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A new gem from Neil Young’s vault

For fans, Young's prodigious catalogue of albums comprises more than 40 studio albums; nine live albums (if you include Rust Never Sleeps, which was partly recorded live and partly in the studio), and seven box sets and compilations

Neil Young performing at the Roskilde Festival in Denmark, in 2016. Photo: Reuters
Neil Young performing at the Roskilde Festival in Denmark, in 2016. Photo: Reuters

Which varietal of vintage Neil Young live sets do you prefer? Acoustic or electric? Or both? For me, the perfect ones are those that start off with acoustic tracks and then segue into electric ones. Such as his 1979 album Live Rust with his band, Crazy Horse, and on which, after four acoustic tracks, comes the electric My My, Hey Hey (Out Of The Blue) and 11 more of them, including Powderfinger, Cortez The Killer, and Hey Hey, My My (Into The Black). Some of those, which became staple favourites of Young’s fans, were new songs back in 1978 when they were recorded live. Live Rust was also the soundtrack to a concert film by Young but when it came out, it got a bad rap from critics because some of the songs were repeats from his previous album, Rust Never Sleeps.

Critics had then said that Young, whose discography is gargantuan, was recycling his material to make new records. But later, like Rust Never Sleeps, Live Rust became (and continues to be) a showcase for the singer, guitarist and former member of famous bands such as Buffalo Springfield and Crosby, Stills, Nash and Young (CSNY), demonstrating his equal virtuosity in performing acoustic folkie songs as well as searing lead guitar-led electric ones. For fans, Young’s prodigious catalogue of albums comprises more than 40 studio albums; nine live albums (if you include Rust Never Sleeps, which was partly recorded live and partly in the studio), and seven box sets and compilations. Then there are the 11 archives series albums, released since 2006 and of which the latest, Songs For Judy, came out in late November.

Songs For Judy is a big album: 23 songs, clocking in at nearly 80 minutes, and featuring Young playing solo during a tour in 1976. But there’s another story behind those songs. They were curated by journalist-turned-film-maker Cameron Crowe and record producer Joel Bernstein and comprise mainly acoustic performances by Young during the tour. That was the year when Young also performed at The Band’s multi-starrer (featuring Bob Dylan, Joni Mitchell, and many more musicians) final concert, which was filmed as The Last Waltz by Martin Scorsese. The famed director, according to lore, had to technically mask a blob of cocaine that was visible on Young’s nose in the original footage of his performance of the song, Helpless, which he had written for CSNY’s 1970 album, Déjà Vu.

The Songs For Judy set list includes Young’s compositions that are adored by his fans—After The Gold Rush, The Old Laughing Lady, Human Highway, Mr Soul, The Needle And The Damage Done, and many others. The Needle And The Damage Done is part of the trio that concludes the album, the two others being Pocahontas and Sugar Mountain. Songs For Judy takes its title from the opening intro track in which an obviously high Young rambles about spying Judy Garland in the audience and a purported conversation with her about the music business. In 1976, Young was 32 (he’s now a ripe 73) and with the Songs For Judy collection we hear him in his best years, at least in terms of live gigs. He jokes and interacts with an enthralled and lively audience but also delivers the songs masterfully, accompanied by only an acoustic guitar but creating an impact for which other musicians may have found the need to deploy a full electric band.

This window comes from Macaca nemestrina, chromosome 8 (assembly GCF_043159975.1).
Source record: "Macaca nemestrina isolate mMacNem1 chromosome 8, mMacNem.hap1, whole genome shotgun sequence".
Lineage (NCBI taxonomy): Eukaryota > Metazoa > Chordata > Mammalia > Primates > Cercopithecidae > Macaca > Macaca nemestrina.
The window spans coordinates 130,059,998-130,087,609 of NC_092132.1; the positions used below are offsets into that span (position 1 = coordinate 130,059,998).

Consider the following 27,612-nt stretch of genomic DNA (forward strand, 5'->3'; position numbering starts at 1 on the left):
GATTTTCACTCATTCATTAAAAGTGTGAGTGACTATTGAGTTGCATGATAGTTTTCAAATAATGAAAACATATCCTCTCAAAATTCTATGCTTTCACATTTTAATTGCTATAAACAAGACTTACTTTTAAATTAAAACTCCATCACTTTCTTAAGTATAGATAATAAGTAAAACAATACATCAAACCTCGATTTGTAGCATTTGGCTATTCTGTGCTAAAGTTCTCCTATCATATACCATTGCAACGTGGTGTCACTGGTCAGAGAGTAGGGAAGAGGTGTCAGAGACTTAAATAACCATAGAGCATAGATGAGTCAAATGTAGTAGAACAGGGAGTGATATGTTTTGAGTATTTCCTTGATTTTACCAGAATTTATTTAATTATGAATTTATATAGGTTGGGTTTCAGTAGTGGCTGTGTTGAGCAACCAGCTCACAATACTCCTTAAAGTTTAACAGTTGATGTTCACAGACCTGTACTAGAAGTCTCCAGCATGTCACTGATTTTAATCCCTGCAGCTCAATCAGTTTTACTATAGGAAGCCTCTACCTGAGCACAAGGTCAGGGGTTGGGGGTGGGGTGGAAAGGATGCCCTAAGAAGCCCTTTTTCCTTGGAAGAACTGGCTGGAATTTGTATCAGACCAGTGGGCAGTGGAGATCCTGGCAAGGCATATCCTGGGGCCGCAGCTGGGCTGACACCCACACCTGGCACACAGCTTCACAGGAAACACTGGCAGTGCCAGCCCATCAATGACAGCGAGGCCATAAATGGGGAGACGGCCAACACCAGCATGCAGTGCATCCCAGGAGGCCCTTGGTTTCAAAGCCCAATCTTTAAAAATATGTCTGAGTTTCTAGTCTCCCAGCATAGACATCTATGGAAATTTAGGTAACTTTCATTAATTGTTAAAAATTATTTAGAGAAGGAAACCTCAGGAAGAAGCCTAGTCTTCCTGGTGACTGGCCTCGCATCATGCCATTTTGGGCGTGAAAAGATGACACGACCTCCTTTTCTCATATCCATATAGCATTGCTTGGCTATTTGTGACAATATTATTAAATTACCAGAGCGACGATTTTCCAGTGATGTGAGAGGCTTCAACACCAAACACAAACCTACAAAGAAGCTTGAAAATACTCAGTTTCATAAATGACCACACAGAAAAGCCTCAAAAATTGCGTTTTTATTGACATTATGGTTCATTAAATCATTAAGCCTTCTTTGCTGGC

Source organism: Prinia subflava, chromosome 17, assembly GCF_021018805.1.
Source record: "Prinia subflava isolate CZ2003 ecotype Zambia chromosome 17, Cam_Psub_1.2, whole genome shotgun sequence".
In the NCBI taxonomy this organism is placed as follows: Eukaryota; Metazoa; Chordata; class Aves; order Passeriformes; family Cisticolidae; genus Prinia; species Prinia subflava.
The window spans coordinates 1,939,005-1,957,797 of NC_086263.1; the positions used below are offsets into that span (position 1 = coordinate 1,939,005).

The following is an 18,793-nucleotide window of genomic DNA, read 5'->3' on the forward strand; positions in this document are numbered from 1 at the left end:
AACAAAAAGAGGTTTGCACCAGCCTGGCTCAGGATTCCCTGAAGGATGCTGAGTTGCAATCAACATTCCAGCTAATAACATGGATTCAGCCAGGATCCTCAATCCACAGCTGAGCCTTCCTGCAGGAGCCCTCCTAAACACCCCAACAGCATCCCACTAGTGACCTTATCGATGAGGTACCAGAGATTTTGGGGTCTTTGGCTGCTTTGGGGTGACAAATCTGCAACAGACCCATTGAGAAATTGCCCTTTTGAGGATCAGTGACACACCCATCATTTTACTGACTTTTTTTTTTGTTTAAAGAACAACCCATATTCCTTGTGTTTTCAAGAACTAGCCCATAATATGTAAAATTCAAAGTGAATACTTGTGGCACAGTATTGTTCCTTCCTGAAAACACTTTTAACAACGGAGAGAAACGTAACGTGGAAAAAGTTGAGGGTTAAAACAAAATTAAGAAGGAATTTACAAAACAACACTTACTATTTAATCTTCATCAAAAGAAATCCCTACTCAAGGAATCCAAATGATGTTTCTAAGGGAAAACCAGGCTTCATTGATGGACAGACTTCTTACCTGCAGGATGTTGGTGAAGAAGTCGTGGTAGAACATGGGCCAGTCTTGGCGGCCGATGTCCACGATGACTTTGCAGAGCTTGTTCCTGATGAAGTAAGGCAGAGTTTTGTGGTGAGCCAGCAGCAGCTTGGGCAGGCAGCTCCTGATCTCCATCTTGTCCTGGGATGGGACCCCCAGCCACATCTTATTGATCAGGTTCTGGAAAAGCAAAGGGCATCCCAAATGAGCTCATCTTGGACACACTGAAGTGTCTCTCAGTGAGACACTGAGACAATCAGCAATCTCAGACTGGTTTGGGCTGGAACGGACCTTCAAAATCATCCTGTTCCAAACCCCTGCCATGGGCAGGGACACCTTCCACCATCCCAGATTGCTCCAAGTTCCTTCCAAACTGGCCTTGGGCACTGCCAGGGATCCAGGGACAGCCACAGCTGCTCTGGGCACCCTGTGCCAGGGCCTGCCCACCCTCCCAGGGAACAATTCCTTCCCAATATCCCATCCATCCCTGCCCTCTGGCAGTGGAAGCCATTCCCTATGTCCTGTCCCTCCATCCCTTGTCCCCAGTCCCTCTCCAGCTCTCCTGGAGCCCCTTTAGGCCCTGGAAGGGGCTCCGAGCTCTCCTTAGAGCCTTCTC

Best heard solo (I had my headphones on and the lights out), Songs For Judy is a magnificent album featuring Young in a laid-back, story-telling mood, rambling sometimes before songs but then launching into outstanding renditions of many songs that fans have by now heard several times but probably never in their fresh and minimalistic forms as they are on the album. In the past 12 years, Young’s archives have released many gems. In early 2018, he released Roxy: Tonight’s The Night Live, a compilation from a gig at Los Angeles’ Roxy Theatre in 1973; and in 2017, he released Hitchhiker, a set of 10 songs in versions that were recorded in 1976 but not released.

Young’s archives project is a gold mine. Besides the regular release of albums, many of them a refreshing blast from the past, on his archives website ( you can stream rare recordings; delve into his storied career through his work; and generally be overwhelmed by everything Neil Young. The capacious virtual vault has an appealing retro design, complete with VU meters and switches that can change the compression quality of files, and offers both—a free section and a subscribers-only trove.

The Canadian-born musician is an environmental activist and is involved with many causes, including education for children with disabilities. Some of his projects haven’t been successful: like the one to build a digital music player, named Pono, which would play and store music in high sonic quality files. It bombed. But the archive, which has continued to steadily release new albums, has been soaring. There is even word that a sequel to Songs For Judy could be in the offing. Also curated by Crowe and Bernstein, the buzz is that it could be a set of electric tracks from the same 1976 tour. So, which varietal of Young’s vintage live performances did you say you preferred?

The Lounge List

Five tracks from ‘Songs For Judy’ to bookend this week

1. ‘After The Gold Rush’

2. ‘Mr Soul’

3. ‘The Needle And The Damage Done’

4. ‘Pocahontas’

5. ‘Sugar Mountain’

First Beat is a column on what’s new and groovy in the world of music.


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